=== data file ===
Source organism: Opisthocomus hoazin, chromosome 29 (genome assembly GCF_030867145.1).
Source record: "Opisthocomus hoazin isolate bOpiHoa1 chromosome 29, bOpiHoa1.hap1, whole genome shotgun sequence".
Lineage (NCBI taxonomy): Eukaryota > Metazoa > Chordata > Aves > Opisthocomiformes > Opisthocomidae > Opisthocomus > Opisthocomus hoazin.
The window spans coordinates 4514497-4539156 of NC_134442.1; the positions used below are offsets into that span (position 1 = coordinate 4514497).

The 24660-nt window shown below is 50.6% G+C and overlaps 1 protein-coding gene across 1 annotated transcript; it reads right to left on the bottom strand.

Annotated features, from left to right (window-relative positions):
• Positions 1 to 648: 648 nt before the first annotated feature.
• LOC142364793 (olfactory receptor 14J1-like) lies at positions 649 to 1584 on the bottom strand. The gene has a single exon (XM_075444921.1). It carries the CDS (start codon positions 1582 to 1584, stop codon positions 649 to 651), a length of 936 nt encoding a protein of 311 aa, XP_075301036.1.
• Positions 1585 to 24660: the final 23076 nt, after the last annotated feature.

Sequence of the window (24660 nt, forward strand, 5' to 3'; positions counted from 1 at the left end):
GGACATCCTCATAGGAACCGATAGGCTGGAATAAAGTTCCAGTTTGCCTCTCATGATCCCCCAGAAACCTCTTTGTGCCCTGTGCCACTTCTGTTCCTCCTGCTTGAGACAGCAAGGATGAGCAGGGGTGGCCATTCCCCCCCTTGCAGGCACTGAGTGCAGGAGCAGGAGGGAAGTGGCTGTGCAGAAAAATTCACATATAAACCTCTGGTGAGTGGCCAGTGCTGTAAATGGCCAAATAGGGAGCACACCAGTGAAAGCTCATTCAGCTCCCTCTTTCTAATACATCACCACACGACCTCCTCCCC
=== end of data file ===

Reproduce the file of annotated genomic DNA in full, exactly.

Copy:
Source organism: Opisthocomus hoazin, chromosome 29 (genome assembly GCF_030867145.1).
Source record: "Opisthocomus hoazin isolate bOpiHoa1 chromosome 29, bOpiHoa1.hap1, whole genome shotgun sequence".
Lineage (NCBI taxonomy): Eukaryota > Metazoa > Chordata > Aves > Opisthocomiformes > Opisthocomidae > Opisthocomus > Opisthocomus hoazin.
The window spans coordinates 4514497-4539156 of NC_134442.1; the positions used below are offsets into that span (position 1 = coordinate 4514497).

The 24660-nt window shown below is 50.6% G+C and overlaps 1 protein-coding gene across 1 annotated transcript; it reads right to left on the bottom strand.

Annotated features, from left to right (window-relative positions):
• Positions 1 to 648: 648 nt before the first annotated feature.
• LOC142364793 (olfactory receptor 14J1-like) lies at positions 649 to 1584 on the bottom strand. The gene has a single exon (XM_075444921.1). It carries the CDS (start codon positions 1582 to 1584, stop codon positions 649 to 651), a length of 936 nt encoding a protein of 311 aa, XP_075301036.1.
• Positions 1585 to 24660: the final 23076 nt, after the last annotated feature.

Sequence of the window (24660 nt, forward strand, 5' to 3'; positions counted from 1 at the left end):
GGACATCCTCATAGGAACCGATAGGCTGGAATAAAGTTCCAGTTTGCCTCTCATGATCCCCCAGAAACCTCTTTGTGCCCTGTGCCACTTCTGTTCCTCCTGCTTGAGACAGCAAGGATGAGCAGGGGTGGCCATTCCCCCCCTTGCAGGCACTGAGTGCAGGAGCAGGAGGGAAGTGGCTGTGCAGAAAAATTCACATATAAACCTCTGGTGAGTGGCCAGTGCTGTAAATGGCCAAATAGGGAGCACACCAGTGAAAGCTCATTCAGCTCCCTCTTTCTAATACATCACCACACGACCTCCTCCCC